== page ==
PS 200 Introduction to Cognitive Psychology
Unit 8 Heuristics
Heuristics are general strategies that usually generate the right answer. When we are making decisions we sometimes use a heuristic. Heuristics make it easier to make decisions, but sometimes we fail to realize that these heuristics have limits, and we make decisions that are unfitting. If we slow down, we can usually fix the mistake and the end result is a good decision. There are three classic decision making heuristics, representative heuristic, availability heuristic, and the anchoring and adjustment heuristic. (Matlin & Farmer, 2016).
Representative heuristic is a quick decision made based on the assumption that because we see a similarity in two things that there is a going to be other similarities too. The availability heuristic refers to when we rely upon information that is easily accessible instead of examining other options or methods. The anchoring and adjustment heuristic refers to how we estimate situations by thinking about a situation similar to this one and then we adjust our estimate up or down depending on other factors. (Changing Minds.Org, 2016).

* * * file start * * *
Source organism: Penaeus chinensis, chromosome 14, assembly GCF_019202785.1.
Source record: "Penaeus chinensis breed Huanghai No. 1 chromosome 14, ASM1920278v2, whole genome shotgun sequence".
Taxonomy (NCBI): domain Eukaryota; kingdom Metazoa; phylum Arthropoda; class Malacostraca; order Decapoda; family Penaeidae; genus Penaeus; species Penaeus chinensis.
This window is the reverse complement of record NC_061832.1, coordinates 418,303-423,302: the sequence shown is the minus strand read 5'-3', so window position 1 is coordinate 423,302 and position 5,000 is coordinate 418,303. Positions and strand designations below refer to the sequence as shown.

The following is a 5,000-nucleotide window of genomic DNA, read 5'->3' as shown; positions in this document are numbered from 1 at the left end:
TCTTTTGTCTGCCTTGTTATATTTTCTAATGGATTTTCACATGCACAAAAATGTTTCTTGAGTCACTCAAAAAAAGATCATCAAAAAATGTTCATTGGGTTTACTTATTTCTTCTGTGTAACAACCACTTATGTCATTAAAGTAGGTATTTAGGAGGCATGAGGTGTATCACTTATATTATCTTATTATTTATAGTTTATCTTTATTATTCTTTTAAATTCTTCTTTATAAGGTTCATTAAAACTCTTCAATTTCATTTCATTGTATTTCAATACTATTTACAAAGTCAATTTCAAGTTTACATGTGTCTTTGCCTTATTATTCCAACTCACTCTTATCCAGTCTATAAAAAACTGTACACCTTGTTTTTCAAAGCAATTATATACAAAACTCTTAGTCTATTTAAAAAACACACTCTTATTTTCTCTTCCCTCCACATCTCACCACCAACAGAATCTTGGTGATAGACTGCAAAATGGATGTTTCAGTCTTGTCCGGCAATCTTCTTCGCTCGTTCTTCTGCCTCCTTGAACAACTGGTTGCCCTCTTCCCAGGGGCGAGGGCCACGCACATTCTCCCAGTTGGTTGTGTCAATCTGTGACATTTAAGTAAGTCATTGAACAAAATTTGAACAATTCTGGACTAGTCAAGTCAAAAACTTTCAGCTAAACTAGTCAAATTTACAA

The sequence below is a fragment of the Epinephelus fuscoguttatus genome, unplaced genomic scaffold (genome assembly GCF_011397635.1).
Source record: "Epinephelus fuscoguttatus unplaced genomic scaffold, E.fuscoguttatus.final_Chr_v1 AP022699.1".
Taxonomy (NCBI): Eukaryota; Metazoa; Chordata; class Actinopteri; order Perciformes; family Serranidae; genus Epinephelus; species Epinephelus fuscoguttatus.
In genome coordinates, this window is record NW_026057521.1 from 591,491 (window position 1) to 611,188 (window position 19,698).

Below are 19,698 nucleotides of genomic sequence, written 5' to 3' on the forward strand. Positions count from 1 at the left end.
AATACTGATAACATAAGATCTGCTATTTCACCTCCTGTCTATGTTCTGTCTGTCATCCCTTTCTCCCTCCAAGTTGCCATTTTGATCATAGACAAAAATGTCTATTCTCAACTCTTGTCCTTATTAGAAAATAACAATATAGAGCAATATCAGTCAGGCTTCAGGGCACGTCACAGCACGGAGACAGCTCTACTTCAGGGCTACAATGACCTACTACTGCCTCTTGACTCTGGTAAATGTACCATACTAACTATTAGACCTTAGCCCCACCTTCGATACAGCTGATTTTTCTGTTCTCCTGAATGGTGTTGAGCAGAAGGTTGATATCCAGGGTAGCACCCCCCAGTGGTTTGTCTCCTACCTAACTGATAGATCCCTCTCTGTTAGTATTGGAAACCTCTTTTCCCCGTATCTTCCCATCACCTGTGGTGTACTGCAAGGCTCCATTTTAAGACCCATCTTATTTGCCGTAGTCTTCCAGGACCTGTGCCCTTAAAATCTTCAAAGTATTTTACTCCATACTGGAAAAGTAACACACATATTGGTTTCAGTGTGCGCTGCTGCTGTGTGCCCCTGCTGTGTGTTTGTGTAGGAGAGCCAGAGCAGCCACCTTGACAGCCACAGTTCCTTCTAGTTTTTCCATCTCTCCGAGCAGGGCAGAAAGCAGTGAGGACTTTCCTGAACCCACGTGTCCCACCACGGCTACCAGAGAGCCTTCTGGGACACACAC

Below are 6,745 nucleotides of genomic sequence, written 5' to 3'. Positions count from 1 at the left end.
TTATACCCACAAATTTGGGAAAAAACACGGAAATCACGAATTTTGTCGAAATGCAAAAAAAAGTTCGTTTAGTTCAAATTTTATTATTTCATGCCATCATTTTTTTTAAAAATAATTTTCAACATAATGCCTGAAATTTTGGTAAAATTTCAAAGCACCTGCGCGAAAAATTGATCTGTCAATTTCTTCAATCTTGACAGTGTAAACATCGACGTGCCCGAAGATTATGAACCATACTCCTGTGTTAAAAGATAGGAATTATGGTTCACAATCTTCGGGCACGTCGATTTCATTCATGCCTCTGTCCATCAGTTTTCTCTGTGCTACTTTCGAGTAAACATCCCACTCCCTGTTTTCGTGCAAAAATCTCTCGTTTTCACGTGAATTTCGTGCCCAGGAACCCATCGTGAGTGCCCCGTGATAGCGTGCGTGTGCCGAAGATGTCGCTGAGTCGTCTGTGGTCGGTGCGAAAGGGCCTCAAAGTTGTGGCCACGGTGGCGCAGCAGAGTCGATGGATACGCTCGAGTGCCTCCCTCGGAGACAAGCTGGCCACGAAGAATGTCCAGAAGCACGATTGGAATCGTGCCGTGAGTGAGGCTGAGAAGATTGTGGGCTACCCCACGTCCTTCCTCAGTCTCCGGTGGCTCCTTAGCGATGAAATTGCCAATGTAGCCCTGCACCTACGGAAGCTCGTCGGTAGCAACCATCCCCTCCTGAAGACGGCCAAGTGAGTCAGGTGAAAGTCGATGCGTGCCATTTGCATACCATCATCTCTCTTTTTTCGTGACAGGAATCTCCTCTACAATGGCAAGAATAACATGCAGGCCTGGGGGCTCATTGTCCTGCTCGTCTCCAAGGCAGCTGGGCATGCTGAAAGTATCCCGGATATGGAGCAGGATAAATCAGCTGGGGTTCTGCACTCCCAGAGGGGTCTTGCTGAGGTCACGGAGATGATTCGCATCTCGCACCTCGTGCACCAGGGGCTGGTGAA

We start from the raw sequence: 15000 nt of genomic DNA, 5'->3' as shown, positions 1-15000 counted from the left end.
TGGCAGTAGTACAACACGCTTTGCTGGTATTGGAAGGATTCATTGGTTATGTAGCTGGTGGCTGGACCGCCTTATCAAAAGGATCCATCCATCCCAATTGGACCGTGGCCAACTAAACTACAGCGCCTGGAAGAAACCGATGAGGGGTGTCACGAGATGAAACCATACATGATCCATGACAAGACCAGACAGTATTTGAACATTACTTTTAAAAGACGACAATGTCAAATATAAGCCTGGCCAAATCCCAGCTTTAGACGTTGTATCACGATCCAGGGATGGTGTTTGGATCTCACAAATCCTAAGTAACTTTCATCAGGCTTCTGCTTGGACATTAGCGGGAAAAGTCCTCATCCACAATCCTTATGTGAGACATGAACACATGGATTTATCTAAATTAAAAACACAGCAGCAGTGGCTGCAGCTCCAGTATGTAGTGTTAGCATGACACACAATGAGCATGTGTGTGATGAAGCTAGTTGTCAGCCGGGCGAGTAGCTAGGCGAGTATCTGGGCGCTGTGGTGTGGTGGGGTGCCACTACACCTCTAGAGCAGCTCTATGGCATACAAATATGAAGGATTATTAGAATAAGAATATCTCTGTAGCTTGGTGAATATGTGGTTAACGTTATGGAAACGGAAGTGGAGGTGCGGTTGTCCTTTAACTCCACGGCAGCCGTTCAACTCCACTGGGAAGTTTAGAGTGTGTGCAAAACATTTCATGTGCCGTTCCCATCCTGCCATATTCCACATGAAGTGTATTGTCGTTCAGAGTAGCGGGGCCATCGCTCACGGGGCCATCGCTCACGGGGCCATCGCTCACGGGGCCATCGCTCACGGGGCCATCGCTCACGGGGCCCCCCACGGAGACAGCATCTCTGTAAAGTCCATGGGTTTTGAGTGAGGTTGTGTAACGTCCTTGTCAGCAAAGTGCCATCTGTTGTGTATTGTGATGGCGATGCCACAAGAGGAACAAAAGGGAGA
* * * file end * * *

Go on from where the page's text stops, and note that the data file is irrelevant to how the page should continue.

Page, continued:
Frank is a 48-year-old father of two whose wife died six months ago in a car accident. Frank says that he was is not dealing with his feelings or emotions just ignoring them, he is more concerned about his relationship with his 14-year-old-daughter. Frank states this is why he decided to seek treatment at this time. Frank feels his relationship with his daughter is going to get worse if he does not learn how to communicate with her. His major concern is that last weekend his daughter went to a football game with what she calls her boyfriend (Frank says she is too young to have a boyfriend), Frank allowed him to come and pick her up so he could meet him. He reminds Frank of some guys he knew in school who had no respect for the girls and he is not happy about his daughter going with...